eTheses Repository

Trajectories of the Humanum in contemporary Islamic thought

Howard, Damian Andrew Joseph Keeling (2010)
Ph.D. thesis, University of Birmingham.

PDF (1787Kb)

Restricted to Repository staff only until 01 July 2040.


This thesis explores how the spread of evolutionary theory has affected the beliefs of contemporary Muslims regarding human identity, capacity and destiny. Incorporating traditional and modern notions, Muslim responses to the crisis of the religious imagination presented by evolutionary ideas fall into at least four different modes of engagement. During the 19th century encounter with “the West” Muslims addressed the issue largely by juxtaposing the data of scientific discovery with those of revelation, a method still dominant today in the guises of creationism and modernisation. Another approach, whose impact on Islamic thought reaches from India to West Africa, emerges under the influence of Henri Bergson’s optimistic evolutionary philosophy and inclines towards a dynamic view of human personhood. Diametrically opposed to this is a perennialist Traditionalism marked by the cultural pessimism of post-1918 Europe. Strongly influenced by neo-Platonic Sufism, it represents the most rigorous rejection possible of evolutionary ideas. The last style of engagement arises from various late-20th Century attempts to renew science itself by “Islamizing” it. The thesis evaluates the content, influence and success of these four modes, asking how Muslims might now proceed to address the profound challenges which evolutionary theory poses to the effective reconstruction of religious thought.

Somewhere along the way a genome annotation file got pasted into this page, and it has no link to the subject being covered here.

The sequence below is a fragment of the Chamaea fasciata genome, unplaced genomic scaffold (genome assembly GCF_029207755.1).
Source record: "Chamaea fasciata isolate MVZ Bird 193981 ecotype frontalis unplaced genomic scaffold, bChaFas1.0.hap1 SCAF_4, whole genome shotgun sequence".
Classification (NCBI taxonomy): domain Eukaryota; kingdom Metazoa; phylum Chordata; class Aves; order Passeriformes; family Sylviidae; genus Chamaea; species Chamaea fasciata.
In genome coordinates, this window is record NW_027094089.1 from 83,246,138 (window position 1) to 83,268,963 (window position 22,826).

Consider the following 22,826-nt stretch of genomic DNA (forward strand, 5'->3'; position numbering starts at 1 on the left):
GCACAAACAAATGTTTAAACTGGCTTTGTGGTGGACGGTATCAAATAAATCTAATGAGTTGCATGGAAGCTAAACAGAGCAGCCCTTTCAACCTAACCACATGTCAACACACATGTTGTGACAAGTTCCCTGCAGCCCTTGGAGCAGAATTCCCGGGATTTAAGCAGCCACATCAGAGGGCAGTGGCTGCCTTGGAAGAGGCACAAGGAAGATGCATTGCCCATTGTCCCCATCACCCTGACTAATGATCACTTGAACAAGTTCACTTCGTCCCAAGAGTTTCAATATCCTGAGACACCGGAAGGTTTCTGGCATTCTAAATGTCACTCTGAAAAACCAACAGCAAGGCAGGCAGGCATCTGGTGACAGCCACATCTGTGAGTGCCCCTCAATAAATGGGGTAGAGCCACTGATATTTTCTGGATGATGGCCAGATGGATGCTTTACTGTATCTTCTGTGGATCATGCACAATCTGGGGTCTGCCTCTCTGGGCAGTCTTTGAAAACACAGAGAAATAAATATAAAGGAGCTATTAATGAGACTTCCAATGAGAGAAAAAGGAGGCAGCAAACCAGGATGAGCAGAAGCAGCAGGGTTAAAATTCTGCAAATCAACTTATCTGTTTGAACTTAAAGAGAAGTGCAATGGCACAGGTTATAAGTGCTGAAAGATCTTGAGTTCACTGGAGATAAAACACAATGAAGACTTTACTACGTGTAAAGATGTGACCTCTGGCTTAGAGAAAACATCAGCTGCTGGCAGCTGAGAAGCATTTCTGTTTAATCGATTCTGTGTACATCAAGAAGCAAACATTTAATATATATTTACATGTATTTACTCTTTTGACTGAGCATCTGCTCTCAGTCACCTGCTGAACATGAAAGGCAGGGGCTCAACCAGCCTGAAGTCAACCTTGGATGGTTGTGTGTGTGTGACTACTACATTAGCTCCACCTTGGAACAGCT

Type of Work:Ph.D. thesis.
Supervisor(s):Thomas, David
School/Faculty:Colleges (2008 onwards) > College of Arts & Law
Department:Department of Theology and Religion
Subjects:BP Islam. Bahaism. Theosophy, etc
Institution:University of Birmingham
ID Code:662
This unpublished thesis/dissertation is copyright of the author and/or third parties. The intellectual property rights of the author or third parties in respect of this work are as defined by The Copyright Designs and Patents Act 1988 or as modified by any successor legislation. Any use made of information contained in this thesis/dissertation must be in accordance with that legislation and must be properly acknowledged. Further distribution or reproduction in any format is prohibited without the permission of the copyright holder.
Export Reference As : ASCII + BibTeX + Dublin Core + EndNote + HTML + METS + MODS + OpenURL Object + Reference Manager + Refer + RefWorks
Share this item :
QR Code for this page

Repository Staff Only: item control page